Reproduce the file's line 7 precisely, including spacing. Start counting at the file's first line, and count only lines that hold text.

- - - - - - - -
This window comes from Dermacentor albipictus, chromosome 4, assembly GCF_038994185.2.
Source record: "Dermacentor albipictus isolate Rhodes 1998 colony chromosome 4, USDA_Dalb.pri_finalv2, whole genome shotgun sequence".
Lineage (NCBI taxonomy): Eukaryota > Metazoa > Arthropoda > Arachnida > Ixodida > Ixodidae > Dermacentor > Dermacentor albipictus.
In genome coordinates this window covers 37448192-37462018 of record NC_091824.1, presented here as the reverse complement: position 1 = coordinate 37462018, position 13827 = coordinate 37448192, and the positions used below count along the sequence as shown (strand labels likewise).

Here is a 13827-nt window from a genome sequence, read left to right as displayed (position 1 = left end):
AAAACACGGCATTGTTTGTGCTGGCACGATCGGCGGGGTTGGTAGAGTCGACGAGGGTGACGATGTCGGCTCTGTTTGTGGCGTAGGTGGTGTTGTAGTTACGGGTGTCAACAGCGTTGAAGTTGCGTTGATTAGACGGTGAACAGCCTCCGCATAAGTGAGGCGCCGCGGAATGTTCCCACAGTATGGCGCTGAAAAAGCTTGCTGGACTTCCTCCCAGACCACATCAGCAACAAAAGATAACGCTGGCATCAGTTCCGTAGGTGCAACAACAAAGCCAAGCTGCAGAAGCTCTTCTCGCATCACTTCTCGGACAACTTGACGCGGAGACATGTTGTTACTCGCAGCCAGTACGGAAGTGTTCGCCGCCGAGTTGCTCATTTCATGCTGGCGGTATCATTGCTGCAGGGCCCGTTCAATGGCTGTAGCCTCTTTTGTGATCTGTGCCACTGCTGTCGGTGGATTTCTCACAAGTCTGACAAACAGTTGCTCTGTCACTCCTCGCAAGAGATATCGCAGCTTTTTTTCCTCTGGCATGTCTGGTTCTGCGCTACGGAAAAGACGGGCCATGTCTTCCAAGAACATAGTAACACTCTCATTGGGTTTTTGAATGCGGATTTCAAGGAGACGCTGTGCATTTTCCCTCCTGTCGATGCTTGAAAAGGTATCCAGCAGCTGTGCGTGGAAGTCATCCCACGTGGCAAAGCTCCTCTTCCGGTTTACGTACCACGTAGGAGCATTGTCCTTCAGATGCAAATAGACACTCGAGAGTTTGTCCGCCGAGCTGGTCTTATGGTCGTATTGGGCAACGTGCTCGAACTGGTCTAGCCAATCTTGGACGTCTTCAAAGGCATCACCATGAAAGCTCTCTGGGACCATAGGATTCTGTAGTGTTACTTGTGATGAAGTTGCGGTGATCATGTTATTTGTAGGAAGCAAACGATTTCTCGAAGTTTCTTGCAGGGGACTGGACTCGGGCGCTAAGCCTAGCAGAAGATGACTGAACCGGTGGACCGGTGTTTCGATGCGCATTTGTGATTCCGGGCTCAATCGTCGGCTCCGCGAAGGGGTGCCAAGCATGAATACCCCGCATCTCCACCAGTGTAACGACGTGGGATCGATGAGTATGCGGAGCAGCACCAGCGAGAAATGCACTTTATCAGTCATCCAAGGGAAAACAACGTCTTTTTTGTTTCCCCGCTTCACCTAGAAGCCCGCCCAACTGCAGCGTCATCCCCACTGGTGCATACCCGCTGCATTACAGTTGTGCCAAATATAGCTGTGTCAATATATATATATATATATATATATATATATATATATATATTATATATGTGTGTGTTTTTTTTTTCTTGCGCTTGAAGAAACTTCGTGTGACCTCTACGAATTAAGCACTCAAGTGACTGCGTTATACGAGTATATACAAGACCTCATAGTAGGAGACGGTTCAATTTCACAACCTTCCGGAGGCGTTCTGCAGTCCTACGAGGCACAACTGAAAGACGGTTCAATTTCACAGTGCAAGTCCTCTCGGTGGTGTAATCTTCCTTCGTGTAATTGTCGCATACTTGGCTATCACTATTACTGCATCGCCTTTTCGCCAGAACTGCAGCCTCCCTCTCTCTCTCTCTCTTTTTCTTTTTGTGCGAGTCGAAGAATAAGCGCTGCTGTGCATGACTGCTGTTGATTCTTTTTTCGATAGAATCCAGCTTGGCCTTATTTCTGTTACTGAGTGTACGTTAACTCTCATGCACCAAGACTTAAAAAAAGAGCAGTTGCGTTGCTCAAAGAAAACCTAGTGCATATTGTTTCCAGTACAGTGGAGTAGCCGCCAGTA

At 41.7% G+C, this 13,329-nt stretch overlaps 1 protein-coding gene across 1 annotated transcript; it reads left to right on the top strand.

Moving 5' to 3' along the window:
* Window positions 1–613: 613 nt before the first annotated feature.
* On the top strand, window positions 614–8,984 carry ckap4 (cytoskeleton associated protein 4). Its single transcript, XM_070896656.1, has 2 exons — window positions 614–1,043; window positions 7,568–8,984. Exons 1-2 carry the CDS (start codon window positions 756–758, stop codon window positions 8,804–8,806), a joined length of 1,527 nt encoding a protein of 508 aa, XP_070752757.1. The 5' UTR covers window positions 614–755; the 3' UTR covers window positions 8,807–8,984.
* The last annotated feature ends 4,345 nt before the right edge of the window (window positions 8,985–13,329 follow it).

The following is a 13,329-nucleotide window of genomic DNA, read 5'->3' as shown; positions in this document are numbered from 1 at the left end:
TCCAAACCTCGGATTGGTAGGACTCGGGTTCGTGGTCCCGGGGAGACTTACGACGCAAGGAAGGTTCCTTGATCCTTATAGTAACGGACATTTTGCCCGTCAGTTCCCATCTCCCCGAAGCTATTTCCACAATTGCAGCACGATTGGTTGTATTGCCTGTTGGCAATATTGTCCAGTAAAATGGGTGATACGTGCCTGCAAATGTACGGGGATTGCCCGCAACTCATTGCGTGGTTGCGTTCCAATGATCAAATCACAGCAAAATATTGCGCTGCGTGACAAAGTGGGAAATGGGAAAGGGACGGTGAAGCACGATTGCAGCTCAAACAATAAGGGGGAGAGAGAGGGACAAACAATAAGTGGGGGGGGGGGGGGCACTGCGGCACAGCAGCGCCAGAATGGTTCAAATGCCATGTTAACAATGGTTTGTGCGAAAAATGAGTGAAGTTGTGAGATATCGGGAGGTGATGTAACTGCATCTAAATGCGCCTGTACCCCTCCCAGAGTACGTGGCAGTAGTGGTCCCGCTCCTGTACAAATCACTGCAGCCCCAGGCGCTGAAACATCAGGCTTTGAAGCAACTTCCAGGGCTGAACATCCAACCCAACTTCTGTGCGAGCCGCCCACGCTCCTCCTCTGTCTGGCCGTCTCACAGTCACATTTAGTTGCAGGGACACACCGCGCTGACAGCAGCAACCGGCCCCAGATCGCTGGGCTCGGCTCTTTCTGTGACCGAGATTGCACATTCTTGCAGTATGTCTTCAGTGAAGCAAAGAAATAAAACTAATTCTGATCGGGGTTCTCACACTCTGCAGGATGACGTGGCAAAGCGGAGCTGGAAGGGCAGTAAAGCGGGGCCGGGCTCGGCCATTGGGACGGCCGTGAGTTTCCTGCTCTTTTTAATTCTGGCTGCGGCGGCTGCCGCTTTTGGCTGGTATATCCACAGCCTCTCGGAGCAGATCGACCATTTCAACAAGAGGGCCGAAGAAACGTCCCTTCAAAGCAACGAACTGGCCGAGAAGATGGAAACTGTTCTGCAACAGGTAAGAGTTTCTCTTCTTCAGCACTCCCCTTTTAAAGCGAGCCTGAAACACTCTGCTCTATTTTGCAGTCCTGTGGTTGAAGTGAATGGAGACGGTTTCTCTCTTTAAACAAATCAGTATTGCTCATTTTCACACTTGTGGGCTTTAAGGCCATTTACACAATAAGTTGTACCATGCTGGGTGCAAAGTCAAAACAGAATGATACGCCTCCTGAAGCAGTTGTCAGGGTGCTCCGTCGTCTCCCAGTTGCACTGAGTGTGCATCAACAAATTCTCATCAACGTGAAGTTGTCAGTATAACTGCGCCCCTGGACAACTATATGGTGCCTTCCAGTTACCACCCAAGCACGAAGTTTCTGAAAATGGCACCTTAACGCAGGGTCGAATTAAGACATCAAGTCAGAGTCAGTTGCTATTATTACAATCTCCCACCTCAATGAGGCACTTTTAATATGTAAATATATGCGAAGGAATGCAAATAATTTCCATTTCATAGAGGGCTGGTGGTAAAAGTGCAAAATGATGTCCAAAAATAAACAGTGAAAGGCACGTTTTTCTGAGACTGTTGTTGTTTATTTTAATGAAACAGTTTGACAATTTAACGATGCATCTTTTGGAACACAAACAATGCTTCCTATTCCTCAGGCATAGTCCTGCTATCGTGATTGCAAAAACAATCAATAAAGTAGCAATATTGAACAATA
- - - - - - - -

At 41.7% G+C, this 13,329-nt stretch overlaps 1 protein-coding gene across 1 annotated transcript; it reads left to right on the top strand.